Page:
Eastern Shore Profile – George Walters


Winter 2011.

Sitting on his porch looking out over Cox Creek, 91-year old George Walters contemplates what an Eastern Shore waterman’s life was like back when he was a kid.

“That kind of work kept your muscles strong. We’d walk to the boat a mile, mile and a half. Then we’d row out to our boat before heading out to oyster.”

In his heyday, George was known to be among the sturdiest of oystermen.

“I worked long tongs up to thirty feet. Any longer than twenty-nines or thirties, the wind gets into them. Most people worked shorter tongs. If you worked longer tongs you could work virgin territory instead of places that had been all worked over. The deeper you got, the fewer boats working, the more you’d catch and what you caught was bigger.


“First boat I ever owned,” George says, “was a forty-foot tuck stern built by a guy down in Wittman. I think my brother and I both got boats from him. Then I had the box stern Miss Doris later. She was built further down the bay. But I started on a log canoe with a single cylinder engine. Anything that got you out and back without having to row was good.”

George learned his trade from his father, John Quincy Adams Walters. “You’ve got to know where you’re going and what you’re doing. You can’t just go out there and make a living. You’ve got to learn. Get out there with somebody else.”

“But once you were on your own, nobody could tell you what to do.” He grins. “Nobody could keep you from working on the water.”

John Quincy and his wife Lilian Mae Twigg Walters “came down from Baltimore and liked what they found here.” The couple had four children: John Newman, the oldest; George, born on February 26, 1920, Elinor, and then Alice, called Sis. Elinor grew up to marry Thomas Ringgold. Sis married Thomas’s brother Bernie. In the years that followed, Bernie built so many Purple Martin birdhouses, newspaper articles were written about the “Birdman of Love Point.”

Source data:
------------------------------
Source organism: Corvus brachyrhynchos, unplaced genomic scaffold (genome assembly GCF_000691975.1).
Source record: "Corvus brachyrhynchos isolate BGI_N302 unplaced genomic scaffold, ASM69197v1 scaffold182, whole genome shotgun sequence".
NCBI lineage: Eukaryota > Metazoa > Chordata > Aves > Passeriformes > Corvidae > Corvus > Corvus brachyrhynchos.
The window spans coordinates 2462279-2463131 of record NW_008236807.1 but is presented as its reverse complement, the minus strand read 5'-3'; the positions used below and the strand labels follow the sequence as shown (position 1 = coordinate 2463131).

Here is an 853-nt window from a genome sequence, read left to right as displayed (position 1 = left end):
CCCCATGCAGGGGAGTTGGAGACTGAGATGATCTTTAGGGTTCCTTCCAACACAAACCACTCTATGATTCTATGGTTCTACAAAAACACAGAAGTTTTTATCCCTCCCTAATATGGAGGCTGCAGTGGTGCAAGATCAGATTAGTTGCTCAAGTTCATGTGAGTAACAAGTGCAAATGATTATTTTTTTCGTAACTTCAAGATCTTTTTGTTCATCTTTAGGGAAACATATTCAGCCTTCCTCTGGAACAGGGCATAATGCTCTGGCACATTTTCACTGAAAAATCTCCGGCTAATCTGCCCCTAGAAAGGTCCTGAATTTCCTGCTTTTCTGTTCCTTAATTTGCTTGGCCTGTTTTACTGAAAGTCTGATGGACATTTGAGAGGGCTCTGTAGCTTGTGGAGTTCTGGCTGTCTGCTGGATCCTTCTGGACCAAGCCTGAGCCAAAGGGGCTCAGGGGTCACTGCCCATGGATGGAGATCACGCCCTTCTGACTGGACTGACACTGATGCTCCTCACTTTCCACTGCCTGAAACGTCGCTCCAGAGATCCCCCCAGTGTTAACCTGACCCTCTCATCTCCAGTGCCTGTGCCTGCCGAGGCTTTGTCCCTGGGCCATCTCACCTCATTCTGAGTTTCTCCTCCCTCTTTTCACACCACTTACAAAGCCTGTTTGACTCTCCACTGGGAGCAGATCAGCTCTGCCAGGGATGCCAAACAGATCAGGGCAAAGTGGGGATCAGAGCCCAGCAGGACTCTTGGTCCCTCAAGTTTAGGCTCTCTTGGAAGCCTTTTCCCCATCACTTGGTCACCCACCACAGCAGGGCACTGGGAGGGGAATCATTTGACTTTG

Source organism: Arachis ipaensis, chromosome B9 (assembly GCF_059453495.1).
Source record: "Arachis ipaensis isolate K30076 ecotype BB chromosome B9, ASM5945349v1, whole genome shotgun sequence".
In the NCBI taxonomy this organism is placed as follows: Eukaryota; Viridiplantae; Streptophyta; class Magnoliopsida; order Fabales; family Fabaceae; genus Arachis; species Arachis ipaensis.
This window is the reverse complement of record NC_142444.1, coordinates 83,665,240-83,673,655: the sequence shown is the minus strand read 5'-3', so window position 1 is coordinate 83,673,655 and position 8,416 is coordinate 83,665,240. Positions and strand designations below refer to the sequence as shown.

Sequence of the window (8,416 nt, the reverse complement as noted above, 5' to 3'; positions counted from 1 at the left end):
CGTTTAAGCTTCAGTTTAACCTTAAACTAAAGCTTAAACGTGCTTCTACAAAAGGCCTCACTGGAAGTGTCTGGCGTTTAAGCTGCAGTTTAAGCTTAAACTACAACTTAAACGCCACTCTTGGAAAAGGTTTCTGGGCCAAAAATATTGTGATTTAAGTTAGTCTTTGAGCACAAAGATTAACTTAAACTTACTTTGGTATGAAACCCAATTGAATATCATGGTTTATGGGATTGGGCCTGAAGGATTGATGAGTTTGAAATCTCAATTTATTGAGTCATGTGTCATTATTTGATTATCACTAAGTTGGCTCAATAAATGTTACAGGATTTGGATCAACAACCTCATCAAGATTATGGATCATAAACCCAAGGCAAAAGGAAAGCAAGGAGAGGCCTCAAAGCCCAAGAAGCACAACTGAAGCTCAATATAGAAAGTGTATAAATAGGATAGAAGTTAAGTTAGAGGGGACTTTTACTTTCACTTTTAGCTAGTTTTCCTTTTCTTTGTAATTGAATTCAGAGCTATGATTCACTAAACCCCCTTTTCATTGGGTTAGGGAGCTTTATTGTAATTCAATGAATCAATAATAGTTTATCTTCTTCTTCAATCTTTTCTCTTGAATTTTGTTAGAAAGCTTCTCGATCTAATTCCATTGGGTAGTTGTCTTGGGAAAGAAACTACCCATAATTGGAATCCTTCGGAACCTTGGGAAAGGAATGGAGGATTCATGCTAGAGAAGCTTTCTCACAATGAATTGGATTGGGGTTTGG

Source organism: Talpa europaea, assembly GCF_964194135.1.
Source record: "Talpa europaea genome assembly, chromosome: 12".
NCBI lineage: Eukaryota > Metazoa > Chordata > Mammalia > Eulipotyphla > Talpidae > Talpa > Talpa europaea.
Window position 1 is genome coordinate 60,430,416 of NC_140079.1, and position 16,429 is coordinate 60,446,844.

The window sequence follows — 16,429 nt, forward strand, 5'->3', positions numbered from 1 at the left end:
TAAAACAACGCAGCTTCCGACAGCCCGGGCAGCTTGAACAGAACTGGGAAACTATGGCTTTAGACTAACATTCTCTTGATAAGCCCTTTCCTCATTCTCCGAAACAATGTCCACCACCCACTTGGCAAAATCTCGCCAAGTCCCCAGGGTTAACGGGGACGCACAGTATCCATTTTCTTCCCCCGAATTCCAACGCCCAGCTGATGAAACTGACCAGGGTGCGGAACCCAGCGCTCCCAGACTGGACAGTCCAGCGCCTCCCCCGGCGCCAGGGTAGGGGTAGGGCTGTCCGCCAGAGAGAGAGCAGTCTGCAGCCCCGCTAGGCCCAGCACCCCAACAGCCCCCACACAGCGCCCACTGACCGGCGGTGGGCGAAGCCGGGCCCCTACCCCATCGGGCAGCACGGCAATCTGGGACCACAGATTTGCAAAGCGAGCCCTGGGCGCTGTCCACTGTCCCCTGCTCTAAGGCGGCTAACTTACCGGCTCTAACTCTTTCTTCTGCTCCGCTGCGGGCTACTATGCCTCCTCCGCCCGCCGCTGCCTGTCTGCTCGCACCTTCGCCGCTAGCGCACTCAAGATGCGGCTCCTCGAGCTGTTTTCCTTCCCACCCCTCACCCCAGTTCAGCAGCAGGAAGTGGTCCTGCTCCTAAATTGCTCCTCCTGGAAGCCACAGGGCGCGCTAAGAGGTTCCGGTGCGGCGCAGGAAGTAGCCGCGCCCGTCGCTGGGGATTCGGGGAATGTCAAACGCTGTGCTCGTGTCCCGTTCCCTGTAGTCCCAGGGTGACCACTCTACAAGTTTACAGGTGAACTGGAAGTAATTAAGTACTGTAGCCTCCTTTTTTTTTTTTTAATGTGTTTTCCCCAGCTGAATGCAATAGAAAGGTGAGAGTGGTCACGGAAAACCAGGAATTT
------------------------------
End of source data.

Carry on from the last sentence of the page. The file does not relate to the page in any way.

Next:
The sisters have been gone a few years now. Newman died the June past.

George‘s family were typical islanders of their time. “My father worked on the water. In the summer we’d raise a garden, crab a little bit. In the winter you picked up tongs and went tonging. All the money we knew came from oysters.”

George’s dad died. The family always believed he had some type of hand infection that might not have been properly diagnosed or treated. Like many young Shoremen of his generation, the opportunity to make an immediate living on the water outweighed any advantage of an education, so George quit school. He later obtained his GED.

Drafted in World War II, George served in the Pacific theater. Upon returning home, George married Doris Legg, a Kent Point farmer’s daughter. The couple had two sons Eddie (Seaweed) and Gary. George, along with his partner Billy Schulz, developed a reputation for enterprise and hard work with their seven-day a week, twenty four-hour a day crab potting operation.

Looking for a more stable income as the waterman’s life took its toll, George found employment with Maryland’s Department of Natural Resources Police.


The state soon came into possession of a donated 65- foot 1956 Dutch yacht built by the De Vries shipyard for Marge Schott, the privileged wife of a wealthy Ohio business heir, and destined to be the controversial owner of the Cincinnati Reds. Other high-profile owners of these custom built seagoing status symbols include Henry Ford, Paul Allen, and several Saudi sheikhs.



Famous guests rumored to have climbed aboard this particular pleasure craft include JFK and Marilyn Monroe. Supposedly, Logbook#3, which could substantiate a clandestine passenger list, is missing.

Schott sold the DSV (Double Schott V) to the radio and TV entertainer Arthur Godfrey, who sold it to a Maryland banker who donated her to the state. Somewhere along the line, she’d been renamed the 50/50. Wasn’t much made of the acquisition. The official state yacht, the 100-foot Maryland Lady now had an off-the-radar little sister.


George, an experienced bay captain, was chosen to take the helm.

For the next decade or so, “as long as they had her,” George and his first mate, Joe Johns, from Neavitt, navigated the 50/50 up-and-down-and-all-around the Chesapeake, in every kind of weather, and under every kind of circumstance.

George won’t spill any secrets he may or may not have from his days skippering the 50/50 for Maryland Governors Agnew and Mandel, but he hints he has a few.

A tease and it’s time for lunch. A family member brings him soup and a small sandwich.

“A man has to keep up his strength,” says George Walters.

Our interview is over.


George Walters passed away on June 03, 2012

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